Some thoughts on guns in classrooms

[NB: opinion subject to change upon new arguments and evidence]

A few months back, I had a long conversation with some friends about CC (conceal carry) on college campuses, and this is what I distilled from that exchange:

First, get lost with the whole “The Second Amendment is very simple” nonsense. I’m not having this argument, but for over 200 years the second clause was always read with the first, and the people’s right to keep and bear arms did not negate states’ rights to regulate such keeping. That included banning them from university campuses, like Jefferson and Madison did from the University of Virginia in 1824. Case closed, as far as I’m concerned. Unless y’all claim to know more about the Second Amendment than its actual creator, I’ll take the opinion of two former U.S. presidents who basically created this republic over your uninformed opinions. The fact is, history is usually complicated. If it wasn’t, there wouldn’t be good folk arguing both sides of an issue, it would just be clear as day. That being said, a lot of the anti-gun arguments you hear actually rest on shaky statistical evidence. Except rejecting the Hitler argument, that’s a solid one. As someone who knows a thing or two about Nazi Germany, I think Seitz-Wald is pretty on the money there.

Anyway. Allowing guns on college campuses, in the hands of any but official law-enforcement personnel, will most likely prove a bad idea.

Yet, the actual impact of CC will certainly be less than people say it will be, for several reasons. The reality of the situation is likely to be what this article outlines:

“There is a big difference between allowing all 51,000 students at the University of Texas-Austin to carry handguns in any manner they choose and allowing concealed carry by the approximately 400 who are over the age of 21 and licensed to carry a concealed handgun.”

Which leads me to the following thoughts, for what they’re worth:
  • a) Not many students will actually be able to obtain or will obtain licenses. Do the math.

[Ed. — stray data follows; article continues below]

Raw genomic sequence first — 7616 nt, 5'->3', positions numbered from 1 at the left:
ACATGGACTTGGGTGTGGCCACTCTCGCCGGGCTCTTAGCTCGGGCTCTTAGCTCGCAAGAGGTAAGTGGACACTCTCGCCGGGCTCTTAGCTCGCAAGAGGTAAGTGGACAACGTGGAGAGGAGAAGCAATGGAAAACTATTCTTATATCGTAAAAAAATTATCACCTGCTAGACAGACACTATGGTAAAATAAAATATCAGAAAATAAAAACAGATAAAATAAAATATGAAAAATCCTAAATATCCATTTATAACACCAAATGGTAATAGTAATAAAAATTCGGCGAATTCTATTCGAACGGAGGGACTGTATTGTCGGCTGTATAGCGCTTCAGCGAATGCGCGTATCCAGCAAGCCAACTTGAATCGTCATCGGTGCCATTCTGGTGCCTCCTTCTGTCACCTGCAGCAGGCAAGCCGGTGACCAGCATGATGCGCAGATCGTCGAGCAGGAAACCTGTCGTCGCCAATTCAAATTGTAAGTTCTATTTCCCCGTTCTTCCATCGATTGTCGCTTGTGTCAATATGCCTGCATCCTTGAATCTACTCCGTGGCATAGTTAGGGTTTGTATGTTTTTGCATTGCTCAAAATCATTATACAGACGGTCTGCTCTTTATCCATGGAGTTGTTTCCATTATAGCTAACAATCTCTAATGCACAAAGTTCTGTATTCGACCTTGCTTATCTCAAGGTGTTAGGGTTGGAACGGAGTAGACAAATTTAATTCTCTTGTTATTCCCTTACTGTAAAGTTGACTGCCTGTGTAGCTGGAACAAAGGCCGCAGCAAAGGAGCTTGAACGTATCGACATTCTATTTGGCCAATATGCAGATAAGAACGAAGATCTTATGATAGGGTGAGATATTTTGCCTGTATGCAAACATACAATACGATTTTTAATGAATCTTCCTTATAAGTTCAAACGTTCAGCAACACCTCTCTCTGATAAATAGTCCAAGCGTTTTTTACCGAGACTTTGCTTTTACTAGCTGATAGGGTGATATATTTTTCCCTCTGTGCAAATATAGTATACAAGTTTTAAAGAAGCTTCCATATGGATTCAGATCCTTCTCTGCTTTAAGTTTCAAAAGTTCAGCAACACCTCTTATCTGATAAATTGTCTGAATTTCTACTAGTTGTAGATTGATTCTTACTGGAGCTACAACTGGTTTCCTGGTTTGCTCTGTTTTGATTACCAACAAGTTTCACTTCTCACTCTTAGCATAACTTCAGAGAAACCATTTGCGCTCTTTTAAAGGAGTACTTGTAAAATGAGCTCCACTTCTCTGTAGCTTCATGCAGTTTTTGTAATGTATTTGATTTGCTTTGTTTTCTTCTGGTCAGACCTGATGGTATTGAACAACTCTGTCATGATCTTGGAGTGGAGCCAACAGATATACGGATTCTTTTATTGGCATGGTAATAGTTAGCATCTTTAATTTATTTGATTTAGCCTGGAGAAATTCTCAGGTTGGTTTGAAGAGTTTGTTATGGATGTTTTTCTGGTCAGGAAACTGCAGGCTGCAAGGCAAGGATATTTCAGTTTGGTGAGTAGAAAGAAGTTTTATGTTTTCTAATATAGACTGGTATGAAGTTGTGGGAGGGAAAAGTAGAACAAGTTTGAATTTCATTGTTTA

• b) Those who are availing themselves of their legal right to carry a concealed firearm are, odds on, not your problem population. You’ll probably never even know they’re carrying, because they will tend to be the responsible kind of student.
  • c) The student who goes out, gets a sawed-off shotgun, and sets foot on campus to wreak mayhem and murder likely won’t care that they need a CC permit.
  • d) The actual deterrent effect of CC on potential terrorist attacks is really impossible to calculate, basically because, much as with gun control activists pointing to “tougher laws = drop in gun-related violence”, you’re left proving a negative. Explaining the supposed motives for why someone doesn’t do something. In argumentation, that’s an argument so weak as to be nonexistent, weaker even than the “appeal to authority.”
  • e) In reality, the ability of a CC student to successfully intervene in an active shooter scenario is very slim, unless the shooter is in the same building, and on the same floor. In other words, if such an incident occurs, God forbid, you’re in luck if you happen to have a CC student in your classroom, AND your classroom is set up so that you can actually defend it. Otherwise, you do what the rest of the world does, you hole up and wait.